e) well attested cases of mind functioning independently of the body (including out-of-the-body experiences)
f) evidence of the continuity of life after the death of the body.
g) the more than usually conclusive cases of healing through paranormal agencies (since there are so many cases of healing to choose from).
- from Wider Horizons, pp. 11-12 (see below)
Conjunctions of words like "evidence", "well attested" and "conclusive" with words like "dynamic mind", "more basic non-physical field" and "paranormal" are quite amusing, but they indicate that some basic courses in the philosophy of science and the philosophy of religion might be productive.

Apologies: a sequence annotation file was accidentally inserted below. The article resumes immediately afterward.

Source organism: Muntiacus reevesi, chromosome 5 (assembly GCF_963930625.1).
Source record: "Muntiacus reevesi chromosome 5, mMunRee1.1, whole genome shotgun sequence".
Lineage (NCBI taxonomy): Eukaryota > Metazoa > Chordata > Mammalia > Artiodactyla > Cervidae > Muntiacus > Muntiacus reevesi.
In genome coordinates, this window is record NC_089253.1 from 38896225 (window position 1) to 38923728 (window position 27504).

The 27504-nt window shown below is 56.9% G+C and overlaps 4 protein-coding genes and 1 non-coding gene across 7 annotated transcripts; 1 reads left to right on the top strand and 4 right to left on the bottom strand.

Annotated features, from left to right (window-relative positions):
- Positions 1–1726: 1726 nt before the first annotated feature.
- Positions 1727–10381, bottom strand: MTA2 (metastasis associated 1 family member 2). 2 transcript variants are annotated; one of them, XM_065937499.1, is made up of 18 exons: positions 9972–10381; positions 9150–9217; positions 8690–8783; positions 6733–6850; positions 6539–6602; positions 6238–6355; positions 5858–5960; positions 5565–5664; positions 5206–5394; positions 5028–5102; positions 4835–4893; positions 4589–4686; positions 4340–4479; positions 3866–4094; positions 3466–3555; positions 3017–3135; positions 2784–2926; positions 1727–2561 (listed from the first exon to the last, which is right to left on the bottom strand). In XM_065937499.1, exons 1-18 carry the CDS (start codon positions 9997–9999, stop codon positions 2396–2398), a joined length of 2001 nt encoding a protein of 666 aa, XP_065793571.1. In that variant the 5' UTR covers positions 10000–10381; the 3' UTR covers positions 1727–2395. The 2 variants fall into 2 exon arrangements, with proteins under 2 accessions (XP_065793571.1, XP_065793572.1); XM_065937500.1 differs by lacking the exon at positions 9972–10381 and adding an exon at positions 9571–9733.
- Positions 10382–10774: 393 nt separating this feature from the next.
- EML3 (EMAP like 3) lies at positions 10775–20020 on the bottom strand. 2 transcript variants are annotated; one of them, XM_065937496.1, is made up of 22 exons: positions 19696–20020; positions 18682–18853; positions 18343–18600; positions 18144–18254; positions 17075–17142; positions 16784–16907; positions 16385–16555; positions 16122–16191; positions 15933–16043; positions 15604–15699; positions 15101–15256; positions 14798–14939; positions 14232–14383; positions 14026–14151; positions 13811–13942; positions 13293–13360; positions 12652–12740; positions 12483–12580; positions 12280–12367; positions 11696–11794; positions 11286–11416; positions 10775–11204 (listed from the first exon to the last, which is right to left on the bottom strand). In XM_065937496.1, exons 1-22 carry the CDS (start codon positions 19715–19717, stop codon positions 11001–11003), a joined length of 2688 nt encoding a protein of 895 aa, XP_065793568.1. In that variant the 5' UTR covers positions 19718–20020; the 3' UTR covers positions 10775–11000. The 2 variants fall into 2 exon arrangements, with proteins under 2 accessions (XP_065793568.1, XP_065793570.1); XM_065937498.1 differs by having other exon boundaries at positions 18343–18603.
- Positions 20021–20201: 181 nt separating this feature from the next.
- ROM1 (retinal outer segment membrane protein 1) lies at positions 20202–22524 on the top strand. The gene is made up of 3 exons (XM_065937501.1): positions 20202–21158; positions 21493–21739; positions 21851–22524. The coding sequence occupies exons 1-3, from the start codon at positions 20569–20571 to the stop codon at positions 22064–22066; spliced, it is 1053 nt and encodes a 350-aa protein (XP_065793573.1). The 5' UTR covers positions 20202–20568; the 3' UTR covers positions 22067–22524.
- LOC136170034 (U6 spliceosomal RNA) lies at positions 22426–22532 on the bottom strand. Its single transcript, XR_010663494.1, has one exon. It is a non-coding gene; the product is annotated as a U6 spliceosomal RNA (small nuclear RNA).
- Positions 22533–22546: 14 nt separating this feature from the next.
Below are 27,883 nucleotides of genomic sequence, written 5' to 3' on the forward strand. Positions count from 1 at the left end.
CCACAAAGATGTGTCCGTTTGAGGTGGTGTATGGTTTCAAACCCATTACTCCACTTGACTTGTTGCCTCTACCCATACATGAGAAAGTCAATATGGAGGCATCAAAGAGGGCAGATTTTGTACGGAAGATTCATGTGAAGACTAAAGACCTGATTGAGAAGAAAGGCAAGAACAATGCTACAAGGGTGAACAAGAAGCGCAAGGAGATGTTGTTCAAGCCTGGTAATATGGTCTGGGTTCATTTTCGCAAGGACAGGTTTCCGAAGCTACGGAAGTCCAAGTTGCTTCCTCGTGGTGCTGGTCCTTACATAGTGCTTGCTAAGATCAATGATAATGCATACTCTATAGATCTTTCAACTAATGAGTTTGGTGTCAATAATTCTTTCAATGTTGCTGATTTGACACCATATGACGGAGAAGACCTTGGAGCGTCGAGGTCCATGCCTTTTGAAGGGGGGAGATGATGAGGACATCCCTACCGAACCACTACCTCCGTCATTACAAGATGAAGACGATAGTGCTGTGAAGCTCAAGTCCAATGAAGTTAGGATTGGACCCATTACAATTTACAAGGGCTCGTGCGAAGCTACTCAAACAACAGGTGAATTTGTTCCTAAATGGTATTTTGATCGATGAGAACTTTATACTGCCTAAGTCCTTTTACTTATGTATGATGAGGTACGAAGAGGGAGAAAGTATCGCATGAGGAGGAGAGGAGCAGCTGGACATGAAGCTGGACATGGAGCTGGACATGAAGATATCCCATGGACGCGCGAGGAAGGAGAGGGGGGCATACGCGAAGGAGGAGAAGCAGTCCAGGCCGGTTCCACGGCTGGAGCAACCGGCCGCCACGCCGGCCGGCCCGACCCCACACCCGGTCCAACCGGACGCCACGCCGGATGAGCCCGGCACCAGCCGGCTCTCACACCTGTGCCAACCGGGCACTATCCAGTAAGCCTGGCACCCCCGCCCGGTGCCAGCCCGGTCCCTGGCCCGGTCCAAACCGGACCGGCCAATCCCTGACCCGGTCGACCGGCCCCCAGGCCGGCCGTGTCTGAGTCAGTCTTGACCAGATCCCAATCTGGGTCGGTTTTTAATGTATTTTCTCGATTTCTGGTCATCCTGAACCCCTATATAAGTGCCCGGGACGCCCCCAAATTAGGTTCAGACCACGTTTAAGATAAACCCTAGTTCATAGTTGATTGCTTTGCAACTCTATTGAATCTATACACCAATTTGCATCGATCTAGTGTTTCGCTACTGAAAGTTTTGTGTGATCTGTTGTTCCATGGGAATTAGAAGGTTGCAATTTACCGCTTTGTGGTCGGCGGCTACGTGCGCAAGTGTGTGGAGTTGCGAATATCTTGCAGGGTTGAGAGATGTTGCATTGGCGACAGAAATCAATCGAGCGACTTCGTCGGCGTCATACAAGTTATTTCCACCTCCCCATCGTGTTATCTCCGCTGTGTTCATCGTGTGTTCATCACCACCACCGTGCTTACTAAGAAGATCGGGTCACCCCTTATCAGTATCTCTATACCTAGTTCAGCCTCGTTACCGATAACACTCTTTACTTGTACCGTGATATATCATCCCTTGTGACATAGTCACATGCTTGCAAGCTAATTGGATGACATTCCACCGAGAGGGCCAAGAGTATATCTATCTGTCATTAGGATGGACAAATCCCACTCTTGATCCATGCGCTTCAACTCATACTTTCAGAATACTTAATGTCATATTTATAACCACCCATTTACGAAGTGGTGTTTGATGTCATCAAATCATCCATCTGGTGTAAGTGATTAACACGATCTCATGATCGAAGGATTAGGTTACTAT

There's some information about the conference here, and a report on it (by David Lorimer) here. The conference was simultaneously entertaining and depressing: entertaining because so much patent nonsense was being peddled by those present; depressing because it was being peddled, and lapped up, with so much enthusiasm. As a general rule, where the participants were scientifically literate - and several of them held teaching posts in university science faculties - they had little understanding of theology, tending to caricature religion in general as fire-and-brimstone fundamentalism or at the very least to see it in monolithic terms. I participated in various small-group discussions in which it seemed to me that we were being railroaded into accepting conclusions of the "if this option doesn't make sense, then this one must be true" variety (doubts exist about this possible scientific explanation... therefore believe this paranormal one!). I remember being particularly irritated, given my area of research at the time, by assumptions that mystics were somehow more reliable sources of truth than the monolithic, tradition-bound structures of authority within conventional religion (as false dichotomies go, this one goes a long way: lots of Christian mystics were made saints, for God's sake!).